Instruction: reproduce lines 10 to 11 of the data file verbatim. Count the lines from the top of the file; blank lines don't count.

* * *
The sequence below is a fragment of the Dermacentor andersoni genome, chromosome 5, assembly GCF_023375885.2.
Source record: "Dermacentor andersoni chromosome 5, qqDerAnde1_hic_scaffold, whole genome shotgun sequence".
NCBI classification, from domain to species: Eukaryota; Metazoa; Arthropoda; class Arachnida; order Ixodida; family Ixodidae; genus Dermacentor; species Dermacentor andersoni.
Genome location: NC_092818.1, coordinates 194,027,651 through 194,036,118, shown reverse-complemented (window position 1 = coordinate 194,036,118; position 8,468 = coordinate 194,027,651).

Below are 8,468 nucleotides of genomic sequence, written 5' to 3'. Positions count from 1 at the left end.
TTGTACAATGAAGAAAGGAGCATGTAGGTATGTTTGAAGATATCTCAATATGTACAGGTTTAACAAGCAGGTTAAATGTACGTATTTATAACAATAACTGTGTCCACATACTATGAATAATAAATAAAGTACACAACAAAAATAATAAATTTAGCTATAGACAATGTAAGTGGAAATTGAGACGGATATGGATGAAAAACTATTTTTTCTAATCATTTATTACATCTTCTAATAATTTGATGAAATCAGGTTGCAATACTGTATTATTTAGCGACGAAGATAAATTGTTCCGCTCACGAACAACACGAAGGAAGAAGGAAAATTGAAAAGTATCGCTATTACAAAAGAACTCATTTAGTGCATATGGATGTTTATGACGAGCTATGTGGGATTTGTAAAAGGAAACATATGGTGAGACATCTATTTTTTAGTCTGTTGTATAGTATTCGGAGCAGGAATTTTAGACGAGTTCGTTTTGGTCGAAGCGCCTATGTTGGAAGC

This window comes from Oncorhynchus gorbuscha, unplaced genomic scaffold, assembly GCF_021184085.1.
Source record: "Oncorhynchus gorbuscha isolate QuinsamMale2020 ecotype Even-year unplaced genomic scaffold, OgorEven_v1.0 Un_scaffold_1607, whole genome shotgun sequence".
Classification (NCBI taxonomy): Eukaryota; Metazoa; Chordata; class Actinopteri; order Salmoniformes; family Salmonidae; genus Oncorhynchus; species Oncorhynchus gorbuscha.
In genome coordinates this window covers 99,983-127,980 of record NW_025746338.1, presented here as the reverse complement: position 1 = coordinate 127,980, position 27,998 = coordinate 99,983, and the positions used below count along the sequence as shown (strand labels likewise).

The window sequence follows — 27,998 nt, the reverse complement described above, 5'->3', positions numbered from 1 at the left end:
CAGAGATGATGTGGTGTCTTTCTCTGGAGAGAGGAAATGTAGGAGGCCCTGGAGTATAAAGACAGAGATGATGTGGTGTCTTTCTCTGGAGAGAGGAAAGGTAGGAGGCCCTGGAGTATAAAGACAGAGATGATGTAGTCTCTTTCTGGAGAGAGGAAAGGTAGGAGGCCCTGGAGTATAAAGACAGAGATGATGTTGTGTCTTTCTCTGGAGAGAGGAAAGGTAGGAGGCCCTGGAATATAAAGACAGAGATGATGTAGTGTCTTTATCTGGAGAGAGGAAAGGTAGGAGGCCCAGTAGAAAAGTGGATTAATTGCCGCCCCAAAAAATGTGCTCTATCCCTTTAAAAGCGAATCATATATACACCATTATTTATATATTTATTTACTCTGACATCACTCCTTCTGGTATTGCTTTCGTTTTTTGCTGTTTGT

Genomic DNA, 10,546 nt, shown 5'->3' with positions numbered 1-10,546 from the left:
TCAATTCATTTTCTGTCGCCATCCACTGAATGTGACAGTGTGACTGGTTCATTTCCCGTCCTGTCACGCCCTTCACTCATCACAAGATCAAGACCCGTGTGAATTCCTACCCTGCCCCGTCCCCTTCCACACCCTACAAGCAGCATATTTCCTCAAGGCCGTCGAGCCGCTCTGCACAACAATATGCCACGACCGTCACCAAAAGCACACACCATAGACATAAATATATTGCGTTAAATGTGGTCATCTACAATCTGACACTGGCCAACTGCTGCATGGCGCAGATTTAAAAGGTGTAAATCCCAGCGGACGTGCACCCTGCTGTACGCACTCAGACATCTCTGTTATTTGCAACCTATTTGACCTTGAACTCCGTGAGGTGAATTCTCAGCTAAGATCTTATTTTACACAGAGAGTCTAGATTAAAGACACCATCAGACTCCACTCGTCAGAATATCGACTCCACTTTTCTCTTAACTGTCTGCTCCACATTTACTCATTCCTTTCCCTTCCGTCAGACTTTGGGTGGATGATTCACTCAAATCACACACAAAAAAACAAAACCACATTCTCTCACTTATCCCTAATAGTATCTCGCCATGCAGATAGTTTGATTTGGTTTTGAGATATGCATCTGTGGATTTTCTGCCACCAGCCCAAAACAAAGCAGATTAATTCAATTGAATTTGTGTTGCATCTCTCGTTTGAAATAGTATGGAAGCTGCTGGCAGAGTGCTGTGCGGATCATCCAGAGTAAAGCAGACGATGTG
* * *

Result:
In genome coordinates this window covers 99,983-127,980 of record NW_025746338.1, presented here as the reverse complement: position 1 = coordinate 127,980, position 27,998 = coordinate 99,983, and the positions used below count along the sequence as shown (strand labels likewise).

The window sequence follows — 27,998 nt, the reverse complement described above, 5'->3', positions numbered from 1 at the left end: